Looking out my front window just now, I realize that autumn is landing in our garden. The hydrangeas' leaves are just starting to turn, the maple's are already orange, and the dogwood tree's almond-shaped leaves are varigated: from still-green to tinged with pink to completely crimson. We've only had the dogwood about 4 years; this was only the third year it bloomed at all. What a glorious surprise it was that first spring--covered with snowy white blossoms. That first blooming was beautiful, but since then, it's been spectacular as more and more flowers appear. And it's just as gorgeous in the fall, its leaves a brilliant scarlet as they begin to tumble to the ground.
Some people don't like deciduous trees--the mess of dead leaves is such a hassle, after all. When I was growing up, my grandparents had many deciduous trees in their backyard. I remember raking them one fall with my brother and sister, then climbing into an old sturdy apple tree and jumping into into the pile of leaves beneath. We didn't have such trees at our newly built house across the state from them, so I loved it--the raking and especially the jumping.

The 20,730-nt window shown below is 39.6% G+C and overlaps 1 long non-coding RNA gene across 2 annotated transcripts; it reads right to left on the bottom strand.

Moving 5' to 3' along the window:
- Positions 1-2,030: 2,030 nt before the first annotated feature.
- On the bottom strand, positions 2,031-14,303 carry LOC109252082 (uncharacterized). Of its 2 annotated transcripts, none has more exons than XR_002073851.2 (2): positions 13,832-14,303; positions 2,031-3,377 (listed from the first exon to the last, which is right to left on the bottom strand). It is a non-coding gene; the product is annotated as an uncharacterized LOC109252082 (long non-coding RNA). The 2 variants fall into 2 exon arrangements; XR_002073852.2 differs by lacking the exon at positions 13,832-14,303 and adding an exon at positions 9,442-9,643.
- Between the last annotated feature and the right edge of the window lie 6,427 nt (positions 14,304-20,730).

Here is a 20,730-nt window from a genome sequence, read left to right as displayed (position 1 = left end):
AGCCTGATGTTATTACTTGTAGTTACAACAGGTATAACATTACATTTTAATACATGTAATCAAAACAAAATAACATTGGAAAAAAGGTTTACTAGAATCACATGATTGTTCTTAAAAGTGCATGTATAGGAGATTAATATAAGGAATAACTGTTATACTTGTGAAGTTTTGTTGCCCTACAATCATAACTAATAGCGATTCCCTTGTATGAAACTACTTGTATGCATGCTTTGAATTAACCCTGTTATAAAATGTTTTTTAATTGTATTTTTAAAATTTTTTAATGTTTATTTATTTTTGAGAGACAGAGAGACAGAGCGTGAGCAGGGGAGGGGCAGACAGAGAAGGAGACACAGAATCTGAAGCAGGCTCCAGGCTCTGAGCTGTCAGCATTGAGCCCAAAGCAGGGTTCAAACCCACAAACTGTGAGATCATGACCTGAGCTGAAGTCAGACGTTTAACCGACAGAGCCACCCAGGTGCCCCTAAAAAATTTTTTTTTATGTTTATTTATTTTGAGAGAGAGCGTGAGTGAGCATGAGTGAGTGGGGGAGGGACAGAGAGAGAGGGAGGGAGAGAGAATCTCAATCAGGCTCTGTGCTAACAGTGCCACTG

During the summer, when the leaves are just an uninteresting green, I don't pay too much attention to the dogwood. But beneath the surface, the roots are digging deep. They're spreading and growing and creating a tree that bears such flowers, and turn out such brilliant red leaves as they die. In the winter, there's little to commend this tree. The skeleton isn't very appealing to me--it looks a little like a denuded umbrella. Even then, however, when the rains come and the fierce wind blows from the southwest, it stands against the elements, because of what is happening beneath the surface.
We're like the dogwood, aren't we? There are such seasons in our lives, seasons of blooming, seasons where our leaves seem to be dying and dropping to the ground, seasons of feeling denuded and dead. (I was once even decked out in flowers--in the springtime of my life, covered in white as I walked down an aisle toward my life.) It's a part of the cycle, perhaps--even the dead times! Maybe instead of worrying about the 'autumns' in our lives, when everything feels like it's dying, we should simply trust that it's a season, that new life will come. If our roots are deep and our limbs are raised, we can survive autumn, we can withstand winter storms. It's our roots we have to worry about.
"...If the root is holy, so are the branches." Romans 11:16 "...you do not support the root, but the root supports you." Romans 11:18b.
That's it, of course. The roots are Christ. Christ in me. So no matter what the topside looks like--feels like--the root keeps me strong...grounded. "Christ in me, the hope of glory," says Colossians 1:27. The hope of glorious springtime flowers.